Why I Don’t Help My Kid With Homework…And You Shouldn’t Either

I’ll let you in on a little secret…I am not smarter than a third grader. Especially when it comes to math. Not the math that served my generation and the many before me just fine (although, truth be told, I wasn’t that great at that math either:). The new math.  Common Core math. The math that takes you around the block when all you want to do is go across the street.

When it comes to math, my daughter and I live in two different worlds. In her world, she has learned to write a paragraph explaining why 1+1=2. In my world, 1+1=2 because I said so (*rolls eyes and throws pencil). I got so sick of hearing, “We don’t do it that way” whenever I tried to show her why an answer was wrong that I felt compelled to learn how to do it the new way. Then I could actually help her with homework, thus become a better parent, blah blah blah. Ha! It only took about 5 minutes of bundling, skip counting and trying to show my work for me to ask myself, “What the hell are you doing?” I am not the teacher. Besides, isn’t the purpose of homework to reinforce what the kids have already learned in the classroom? After reassuring myself that I was smart and I was important, I decided to totally change my approach to homework.


Now, I start the school year by letting Journey’s teachers know that I don’t help with homework. I make sure she does it. I check it. I make sure she turns it in. And I sort of hint that her ability to understand and complete an assignment is really a reflection of what transpires in the classroom. Naturally, they agree.

Before Journey starts her homework, I make sure she reads the directions and I read them as well to make sure she understands the assignment. If she has a question, I go over the directions with her again. After that, if she still doesn’t get it, she takes it back to school and lets her teacher know that she didn’t complete the assignment because she didn’t understand it. This approach accomplishes three things:

1.  Prevents her from starting the habit of going along to get along and pretending to understand something just because everyone else seems to get it.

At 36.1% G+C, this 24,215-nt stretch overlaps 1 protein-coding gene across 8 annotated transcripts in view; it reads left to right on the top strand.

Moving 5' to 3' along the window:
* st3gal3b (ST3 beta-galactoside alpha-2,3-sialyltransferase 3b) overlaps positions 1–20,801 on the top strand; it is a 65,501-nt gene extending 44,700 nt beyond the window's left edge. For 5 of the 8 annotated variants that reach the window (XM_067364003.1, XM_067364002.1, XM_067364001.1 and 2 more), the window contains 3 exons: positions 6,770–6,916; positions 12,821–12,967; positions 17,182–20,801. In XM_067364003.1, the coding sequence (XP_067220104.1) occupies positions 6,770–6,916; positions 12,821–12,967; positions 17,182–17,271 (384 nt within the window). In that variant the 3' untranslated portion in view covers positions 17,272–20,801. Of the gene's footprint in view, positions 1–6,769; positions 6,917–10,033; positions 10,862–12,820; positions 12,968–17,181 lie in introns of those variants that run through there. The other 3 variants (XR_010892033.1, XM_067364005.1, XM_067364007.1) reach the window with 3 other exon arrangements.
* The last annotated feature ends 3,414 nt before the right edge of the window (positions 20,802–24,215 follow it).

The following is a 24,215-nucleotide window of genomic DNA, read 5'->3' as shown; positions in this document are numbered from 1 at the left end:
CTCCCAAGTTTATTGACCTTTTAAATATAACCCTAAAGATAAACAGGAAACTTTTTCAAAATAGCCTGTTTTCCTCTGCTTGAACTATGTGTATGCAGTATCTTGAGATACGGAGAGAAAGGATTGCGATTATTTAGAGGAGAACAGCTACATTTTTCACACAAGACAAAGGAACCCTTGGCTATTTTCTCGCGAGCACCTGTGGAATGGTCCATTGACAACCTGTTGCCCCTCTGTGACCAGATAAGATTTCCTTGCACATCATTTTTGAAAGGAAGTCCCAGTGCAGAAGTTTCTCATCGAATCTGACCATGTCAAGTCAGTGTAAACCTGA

2.  Encourages her to advocate for herself and not be afraid or ashamed to ask for help when she needs it.

3.  Eliminates the stress that we both felt in our attempt to turn in perfect homework assignments. It’s okay if she gets a few answers wrong.

So now I’ve added homework to the list of things that I vow not to “fix” for my daughter. Yes there will be exceptions to this homework rule. But I‘m going to try my best to step back and let her make mistakes and learn how to correct them on her own. And hopefully she will gain the confidence to know that she is capable of doing just about anything—without my help.

7 thoughts on “Why I Don’t Help My Kid With Homework…And You Shouldn’t Either

  1. AMEN to THIS!!! I don’t help my kids either- both of them- grades 3 and 6 are on their own. I want to teach them how to be independent thinkers and also? Responsibility for their OWN work and academic (among other things) expectations.

    I also don’t get third grade math- my kids KNOW not to even ask me for help!! lol Common core just takes this to a whole new level of complications and total confusion!! Oy.

  2. Makes perfect sense!

    I homeschool, so we don’t “do” homework… or do we?! But your reasoning here sounds EXACTLY like the rationale I would use. If they don’t “get it” in school, then it’s time to let the teacher know – because heck, we could mess the process up even more!

    Thanks for sharing and linking up to the #SHINEbloghop.

    Wishing you a lovely weekend.

  3. I keep telling my boys that homework is just practice for what you were taught by your teacher that day. If you don’t understand what you learned in school that day, then your teacher needs to know it. Therefore….I’m not fixing your homework!

  4. You make a great point! I was really pleased to get a letter from my son’s first grade teacher saying she doesn’t like homework and will only send it home if absolutely necessary. It’s going to be a good year, haha.

  5. I have a 17 y/o and a 12 y/o…… I did help years ago with the 17 y/o, and the 12 y/o has dyslexia so I have to help her.

    That all said, the 17 y/o rocks it all by herself and other than proof reading a paper because she asks, and I want her to do this with someone in college she has her homework down……

    The 12 y/o I read along with her the assignment, and let her get to it. If she has a question I will answer it. Then I check it over, point out or circle an incorrect answer and ask her if she knows where she went wrong. If she does, great she goes ahead and corrects it. If not I point to it, and again she corrects it.

    Homework it a way of life where we live, and we just get it done, to enjoy the rest of the evening as a family!!!!!


  6. Nice share, I never helped with homework either. My thought was I already went to school it’s your turn. I looked it over I asked questions but after that my daughter was on her own. I believe our kids have to learn to focus and motivate themselves, if I as a parent have to hover over you to get your work done how are you learning and how does that keep me stress free. Found you on Bloggy Moms following via email:)

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